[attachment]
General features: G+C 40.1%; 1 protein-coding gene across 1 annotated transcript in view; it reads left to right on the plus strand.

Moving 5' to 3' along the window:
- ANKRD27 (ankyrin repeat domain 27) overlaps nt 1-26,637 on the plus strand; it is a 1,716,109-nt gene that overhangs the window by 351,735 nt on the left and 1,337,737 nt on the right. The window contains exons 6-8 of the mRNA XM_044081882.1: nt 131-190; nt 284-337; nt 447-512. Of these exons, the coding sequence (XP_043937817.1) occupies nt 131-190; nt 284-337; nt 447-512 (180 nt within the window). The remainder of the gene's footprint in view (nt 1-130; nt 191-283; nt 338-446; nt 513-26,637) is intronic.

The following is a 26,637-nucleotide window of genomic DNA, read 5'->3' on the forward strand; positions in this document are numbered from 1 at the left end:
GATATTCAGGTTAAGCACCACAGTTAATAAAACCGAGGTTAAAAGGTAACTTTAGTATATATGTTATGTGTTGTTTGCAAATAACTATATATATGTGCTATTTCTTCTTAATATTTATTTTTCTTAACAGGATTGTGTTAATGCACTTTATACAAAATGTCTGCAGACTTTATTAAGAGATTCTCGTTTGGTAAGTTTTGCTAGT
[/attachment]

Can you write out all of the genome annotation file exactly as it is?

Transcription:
General features: G+C 40.1%; 1 protein-coding gene across 1 annotated transcript in view; it reads left to right on the plus strand.

Moving 5' to 3' along the window:
- ANKRD27 (ankyrin repeat domain 27) overlaps nt 1-26,637 on the plus strand; it is a 1,716,109-nt gene that overhangs the window by 351,735 nt on the left and 1,337,737 nt on the right. The window contains exons 6-8 of the mRNA XM_044081882.1: nt 131-190; nt 284-337; nt 447-512. Of these exons, the coding sequence (XP_043937817.1) occupies nt 131-190; nt 284-337; nt 447-512 (180 nt within the window). The remainder of the gene's footprint in view (nt 1-130; nt 191-283; nt 338-446; nt 513-26,637) is intronic.

The following is a 26,637-nucleotide window of genomic DNA, read 5'->3' on the forward strand; positions in this document are numbered from 1 at the left end:
GATATTCAGGTTAAGCACCACAGTTAATAAAACCGAGGTTAAAAGGTAACTTTAGTATATATGTTATGTGTTGTTTGCAAATAACTATATATATGTGCTATTTCTTCTTAATATTTATTTTTCTTAACAGGATTGTGTTAATGCACTTTATACAAAATGTCTGCAGACTTTATTAAGAGATTCTCGTTTGGTAAGTTTTGCTAGT